The first few weeks of 2021 have brought numerous changes to the federal policy landscape, including the beginning of the new Biden Administration, a new Congress with a Democratic majority in both the Senate and the House of Representatives, and the deadly January 6 attack on the U.S. Capitol and its fallout. While these events have broad ranging impacts across the nation, several developments in the health and science sphere are particularly notable for ASHG members.
On January 15, then President-elect Joe Biden announced several key members of his science team, including Director and Deputy Director of the White House Office of Science and Technology Policy (OSTP). Many of Biden’s selections have expertise in the life and social sciences, a departure from past administrations, which have prominently featured physical scientists in key OSTP roles. Dr. Eric Lander, a geneticist and mathematician, President and Founding Director of the Broad Institute, and ASHG’s 2018 William Allan Awardee, will serve as Director of OSTP and Presidential Science Advisor, a role which has also been elevated to Cabinet-level for the first time in U.S. history. Dr. Alondra Nelson, Professor at the Institute for Advanced Study at Princeton and President of the Social Sciences Research Council, will be Deputy Director for Science and Society. Dr. Nelson is an expert in the intersections of science, medicine, and inequalities, and her appointment underlines the Biden administration’s commitment to addressing health disparities and health equity on a broad scale. Other notable members of the White House science team include Dr. Francis Collins, who will remain in his current role as Director of the National Institutes of Health (NIH), and Dr. Frances Arnold and Dr. Maria Zuber, who will co-chair the President’s Council of Advisors on Science and Technology (PCAST). ASHG applauds the President’s selections for his science team, a positive sign that science, and scientists, will have a core role in the new Administration.
Shortly after his inauguration, President Biden signed a flurry of executive orders on topics ranging from COVID-19 to climate change to racial justice to economic issues. Many of these orders reverse policies put in place by the Trump Administration, including those policies related to immigration that affect international scientists and scholars. These include:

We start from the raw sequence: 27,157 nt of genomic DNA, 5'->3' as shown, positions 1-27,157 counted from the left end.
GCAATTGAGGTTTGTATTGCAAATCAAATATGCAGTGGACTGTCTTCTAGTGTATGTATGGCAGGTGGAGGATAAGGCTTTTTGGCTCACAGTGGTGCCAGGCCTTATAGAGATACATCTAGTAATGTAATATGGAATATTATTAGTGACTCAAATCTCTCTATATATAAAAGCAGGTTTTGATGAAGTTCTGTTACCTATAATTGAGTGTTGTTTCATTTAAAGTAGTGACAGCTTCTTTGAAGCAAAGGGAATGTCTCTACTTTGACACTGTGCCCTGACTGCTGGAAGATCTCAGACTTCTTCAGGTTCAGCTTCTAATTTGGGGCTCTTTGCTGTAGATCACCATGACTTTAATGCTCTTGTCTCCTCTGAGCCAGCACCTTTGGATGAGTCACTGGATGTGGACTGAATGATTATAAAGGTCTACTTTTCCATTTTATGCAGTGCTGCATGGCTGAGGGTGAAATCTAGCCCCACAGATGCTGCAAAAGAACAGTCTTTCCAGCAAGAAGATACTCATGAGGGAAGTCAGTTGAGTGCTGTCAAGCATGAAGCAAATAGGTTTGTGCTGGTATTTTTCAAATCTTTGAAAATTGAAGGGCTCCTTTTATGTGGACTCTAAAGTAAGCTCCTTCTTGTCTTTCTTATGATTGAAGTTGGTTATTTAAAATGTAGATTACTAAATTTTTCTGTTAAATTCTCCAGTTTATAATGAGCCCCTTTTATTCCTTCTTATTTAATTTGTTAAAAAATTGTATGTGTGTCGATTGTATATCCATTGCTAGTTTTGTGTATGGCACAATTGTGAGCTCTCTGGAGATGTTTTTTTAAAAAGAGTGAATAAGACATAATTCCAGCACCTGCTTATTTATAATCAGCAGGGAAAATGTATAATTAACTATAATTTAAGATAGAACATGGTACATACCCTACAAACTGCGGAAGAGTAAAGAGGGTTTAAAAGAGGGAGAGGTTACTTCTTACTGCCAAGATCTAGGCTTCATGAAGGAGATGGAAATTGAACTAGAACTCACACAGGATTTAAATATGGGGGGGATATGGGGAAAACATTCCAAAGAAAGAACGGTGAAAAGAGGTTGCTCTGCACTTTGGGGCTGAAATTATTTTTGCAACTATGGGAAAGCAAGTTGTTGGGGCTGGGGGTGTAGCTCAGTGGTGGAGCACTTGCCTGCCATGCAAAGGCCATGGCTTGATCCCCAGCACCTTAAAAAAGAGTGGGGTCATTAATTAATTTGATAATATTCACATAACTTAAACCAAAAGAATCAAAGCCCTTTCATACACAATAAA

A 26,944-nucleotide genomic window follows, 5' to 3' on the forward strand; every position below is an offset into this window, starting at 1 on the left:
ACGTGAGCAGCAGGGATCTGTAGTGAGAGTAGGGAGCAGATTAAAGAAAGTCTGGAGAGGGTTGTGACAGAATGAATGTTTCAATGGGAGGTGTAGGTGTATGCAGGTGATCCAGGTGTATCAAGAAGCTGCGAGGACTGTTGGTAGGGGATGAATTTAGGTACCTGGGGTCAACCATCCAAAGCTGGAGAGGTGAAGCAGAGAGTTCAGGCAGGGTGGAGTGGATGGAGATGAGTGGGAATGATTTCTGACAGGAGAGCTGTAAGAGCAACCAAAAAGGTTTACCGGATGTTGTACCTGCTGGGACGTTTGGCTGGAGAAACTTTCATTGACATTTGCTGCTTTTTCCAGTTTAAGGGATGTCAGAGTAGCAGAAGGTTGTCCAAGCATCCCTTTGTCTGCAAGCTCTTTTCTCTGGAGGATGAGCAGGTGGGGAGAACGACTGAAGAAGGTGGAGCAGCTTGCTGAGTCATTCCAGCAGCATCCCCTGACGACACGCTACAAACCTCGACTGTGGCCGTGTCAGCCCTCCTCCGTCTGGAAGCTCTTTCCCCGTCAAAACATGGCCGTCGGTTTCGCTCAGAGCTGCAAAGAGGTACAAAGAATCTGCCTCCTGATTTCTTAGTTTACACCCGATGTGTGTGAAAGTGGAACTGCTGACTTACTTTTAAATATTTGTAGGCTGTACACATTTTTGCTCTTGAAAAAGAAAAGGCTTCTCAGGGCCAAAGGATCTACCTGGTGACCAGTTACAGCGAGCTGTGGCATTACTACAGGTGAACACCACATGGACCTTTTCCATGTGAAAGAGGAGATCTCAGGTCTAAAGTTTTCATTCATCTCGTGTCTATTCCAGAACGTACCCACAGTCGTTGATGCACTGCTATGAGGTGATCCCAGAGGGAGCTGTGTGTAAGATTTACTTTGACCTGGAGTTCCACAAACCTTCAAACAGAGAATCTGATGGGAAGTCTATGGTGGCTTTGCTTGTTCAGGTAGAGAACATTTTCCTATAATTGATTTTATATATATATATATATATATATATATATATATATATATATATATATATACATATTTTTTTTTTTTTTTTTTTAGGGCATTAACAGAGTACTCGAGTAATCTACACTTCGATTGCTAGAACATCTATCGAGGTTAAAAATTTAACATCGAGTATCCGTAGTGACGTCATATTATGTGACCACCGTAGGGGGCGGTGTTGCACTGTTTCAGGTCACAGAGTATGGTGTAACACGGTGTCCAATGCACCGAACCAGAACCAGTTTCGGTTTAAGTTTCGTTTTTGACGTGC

- The “Proclamation on Ending Discriminatory Bans on Entry to the United States,” which reverses President Trump’s “Travel Bans” on a number of majority Muslim nations, among others. The order also directs the U.S. State Department to restart visa processing for individuals from the affected countries.
- The “Preserving and Fortifying Deferred Action for Childhood Arrivals (DACA),” which directs the Secretary of Homeland Security and Attorney General to “take all actions he deems appropriate, consistent with applicable law, to preserve and fortify DACA.” The DACA program provides critical immigration status protections for undergraduate and graduate students in the sciences. The Trump Administration made several efforts to eliminate the DACA program. The executive order also states that DACA recipients should not be a prioritized for removal.
The new Biden Administration is also expected to continue efforts begun during the previous Administration related to science and security. In the final days of the Trump Administration, the White House released two documents providing long-anticipated guidance and recommendations for research institutions and federal agencies to better protect U.S. federally supported research and development against foreign espionage. While the recommendations for research institutions described below are aligned with current thinking regarding best practices, it is not clear whether the Biden Administration will require federal agencies to implement the directions as set out by the Trump Administration.
- The S. Government Supported Research and Development National Security Policy (NSPM-33) aims to standardize federal agency reporting requirements on issues, including conflicts of interest and commitments from foreign individuals and organizations to researchers and federal agency staff.
- The White House Joint Committee on the Research Environment (JCORE)’s report titled “Recommended Practices for Strengthening the Security and Integrity of America’s Research and Development Enterprise” provides guidance and mitigation measures for research institutions to address these issues while avoiding undue administrative burden.
On the Congressional side, Democrats have narrow majorities (with Vice President Harris’ tie-breaking vote in the Senate) in both chambers for the first time since 2010. Because these margins are so close, it is unlikely that sweeping progressive legislation is likely to be enacted, but there are opportunities for Congress to provide support for President Biden’s agenda in some ways. Initial priorities for the 117th Congress include a large scale COVID-19 relief package to address the most immediate public health and economic needs, as well as a separate package with other long-term infrastructure and economic recovery provisions. Relief for researchers and institutions adversely impacted by COVID-19 shutdowns is one of many items that may be included in one of these deals. Congress will also need to pass appropriations for fiscal year (FY) 2022, including funding for research agencies, before the end of September 2021.